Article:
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By Howard Campbell—

Byron Lee (center) performing with his band Byron Lee and the Dragonaires. (Photo: Observer file) —


Though he received a number of civic awards in Jamaica and the Caribbean, Byron Lee never felt appreciated by the music class in his homeland.

For while he started the Dragonaires band at St George’s College in the early 1950’s, and recorded and produced several hit songs, Lee never shook his middle-class, uptown tag.

“We (Dragonaires) can point to so many things we did, so many accomplishments but we just never got the respect,” Lee told the Jamaica Observer in 1997.

Lee, who died from cancer in 2008, got a lot of respect for his business smarts and role as leader of Jamaica’s most enduring band.

The Dragonaires had hit songs in the pre-ska era ( Dumplings in 1959) and hit the chart in 1965 with Jamaican Ska which prompted a mini buzz for the genre in the United States.

Byron Lee

Byron Lee

Lee’s acquisition of West Indies Record Limited from Edward Seaga was one of his master strokes. Renamed Dynamic Sounds, it was where he produced a number of classic sides by the Blues Busters ( Behold and Soon You’ll Be Gone); Toots and The Maytals ( Bam Bam), Eric “Monty” Morris ( Sammy Dead) and Hopeton Lewis ( Groovin’ Out On Life).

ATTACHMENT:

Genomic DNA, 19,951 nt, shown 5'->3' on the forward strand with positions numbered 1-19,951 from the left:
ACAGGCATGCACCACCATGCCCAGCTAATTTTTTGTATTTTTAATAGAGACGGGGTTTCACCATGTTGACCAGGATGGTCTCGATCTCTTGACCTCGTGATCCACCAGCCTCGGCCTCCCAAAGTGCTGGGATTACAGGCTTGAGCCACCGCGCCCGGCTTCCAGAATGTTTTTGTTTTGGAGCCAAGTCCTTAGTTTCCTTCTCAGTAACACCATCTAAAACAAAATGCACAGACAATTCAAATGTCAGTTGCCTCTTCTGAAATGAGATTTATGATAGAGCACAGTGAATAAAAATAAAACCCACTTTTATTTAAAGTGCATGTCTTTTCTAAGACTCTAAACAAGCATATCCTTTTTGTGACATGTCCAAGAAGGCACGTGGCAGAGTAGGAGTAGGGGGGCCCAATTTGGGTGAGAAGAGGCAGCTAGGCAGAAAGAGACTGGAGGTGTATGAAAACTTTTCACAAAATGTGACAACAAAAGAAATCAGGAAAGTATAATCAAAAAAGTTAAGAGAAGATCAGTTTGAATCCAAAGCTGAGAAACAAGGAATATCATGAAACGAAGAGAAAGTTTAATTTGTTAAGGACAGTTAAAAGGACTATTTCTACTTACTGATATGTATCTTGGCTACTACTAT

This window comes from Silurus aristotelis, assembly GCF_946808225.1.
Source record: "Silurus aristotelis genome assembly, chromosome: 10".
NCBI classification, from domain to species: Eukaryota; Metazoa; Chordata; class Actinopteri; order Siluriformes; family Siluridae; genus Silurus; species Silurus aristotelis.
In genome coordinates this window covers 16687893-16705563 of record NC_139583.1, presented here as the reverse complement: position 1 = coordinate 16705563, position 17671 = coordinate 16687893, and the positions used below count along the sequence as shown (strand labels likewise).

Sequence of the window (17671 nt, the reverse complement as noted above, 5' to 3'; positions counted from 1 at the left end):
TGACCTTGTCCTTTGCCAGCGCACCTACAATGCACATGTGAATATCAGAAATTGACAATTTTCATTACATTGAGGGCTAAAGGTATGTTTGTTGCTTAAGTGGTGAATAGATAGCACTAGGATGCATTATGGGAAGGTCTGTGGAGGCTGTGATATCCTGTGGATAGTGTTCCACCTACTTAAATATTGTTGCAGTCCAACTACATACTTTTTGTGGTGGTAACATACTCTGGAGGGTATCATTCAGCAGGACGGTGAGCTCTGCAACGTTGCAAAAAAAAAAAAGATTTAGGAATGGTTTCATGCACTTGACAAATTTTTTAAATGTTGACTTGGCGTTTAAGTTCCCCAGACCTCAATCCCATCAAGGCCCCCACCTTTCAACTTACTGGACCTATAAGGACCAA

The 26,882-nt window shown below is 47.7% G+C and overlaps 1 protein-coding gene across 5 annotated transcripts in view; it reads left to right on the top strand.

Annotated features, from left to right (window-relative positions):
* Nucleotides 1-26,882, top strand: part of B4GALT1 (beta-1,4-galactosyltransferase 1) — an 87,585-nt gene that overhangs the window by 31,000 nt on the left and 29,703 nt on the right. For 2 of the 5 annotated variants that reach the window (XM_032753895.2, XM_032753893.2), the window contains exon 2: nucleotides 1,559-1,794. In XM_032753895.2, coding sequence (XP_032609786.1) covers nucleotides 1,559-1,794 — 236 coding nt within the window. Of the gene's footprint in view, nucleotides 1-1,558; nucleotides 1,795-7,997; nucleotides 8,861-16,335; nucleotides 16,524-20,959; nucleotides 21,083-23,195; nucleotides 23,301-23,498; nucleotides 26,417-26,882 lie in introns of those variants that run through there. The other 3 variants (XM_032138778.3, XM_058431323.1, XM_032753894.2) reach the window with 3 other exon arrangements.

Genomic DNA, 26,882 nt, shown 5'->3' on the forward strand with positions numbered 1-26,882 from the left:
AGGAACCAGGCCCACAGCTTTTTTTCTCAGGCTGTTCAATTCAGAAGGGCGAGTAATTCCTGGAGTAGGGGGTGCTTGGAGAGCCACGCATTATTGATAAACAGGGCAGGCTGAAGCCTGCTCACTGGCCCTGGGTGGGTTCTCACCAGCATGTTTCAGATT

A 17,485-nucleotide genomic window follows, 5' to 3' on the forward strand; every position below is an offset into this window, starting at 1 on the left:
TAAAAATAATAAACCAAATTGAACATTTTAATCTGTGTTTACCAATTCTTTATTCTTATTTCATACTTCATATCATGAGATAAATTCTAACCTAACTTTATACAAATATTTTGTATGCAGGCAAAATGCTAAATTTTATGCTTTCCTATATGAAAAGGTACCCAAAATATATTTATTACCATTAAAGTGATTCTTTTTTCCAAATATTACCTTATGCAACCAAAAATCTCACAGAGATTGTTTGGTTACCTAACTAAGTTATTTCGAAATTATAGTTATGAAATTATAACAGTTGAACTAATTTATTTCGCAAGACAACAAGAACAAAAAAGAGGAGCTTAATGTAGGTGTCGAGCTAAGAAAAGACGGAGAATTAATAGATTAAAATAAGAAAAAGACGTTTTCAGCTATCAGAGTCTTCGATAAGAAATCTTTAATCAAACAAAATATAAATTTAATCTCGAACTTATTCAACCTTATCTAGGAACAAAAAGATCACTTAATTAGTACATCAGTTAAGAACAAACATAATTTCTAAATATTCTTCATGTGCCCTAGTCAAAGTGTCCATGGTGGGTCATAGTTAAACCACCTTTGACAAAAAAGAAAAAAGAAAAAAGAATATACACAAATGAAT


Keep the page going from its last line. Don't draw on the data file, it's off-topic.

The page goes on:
The Dragonaires were also a stepping stone for several noted vocalists including Lewis, Vic Taylor, Marvin Brooks and Trinidadian Oscar B.

For many years, Lee and the Dragonaires were part of the Carnival circuit in the Eastern Caribbean, working with top players like The Mighty Sparrow.

In the 1980’s as soca superseded Calypso, he and the band had two significant hit songs in Give Me Soca and Tiney Winey. They set the tone for Jamaica Carnival, a week-long event Lee considered his greatest achievement.


Launched in 1990 during Easter holidays, Jamaica Carnival attracted thousands of fans, and artists who transcended class lines. Interestingly, as the event flourished, the Dragonaires had a massive hit with deejay Admiral Bailey.

That hit was Dancehall Soca which appealed to a diverse audience. In a way, the song and Jamaica Carnival gave Byron Lee the respect he believed was so elusive.


He was awarded the Order of Jamaica by the government one week before his death which came on November 8. He was 73.

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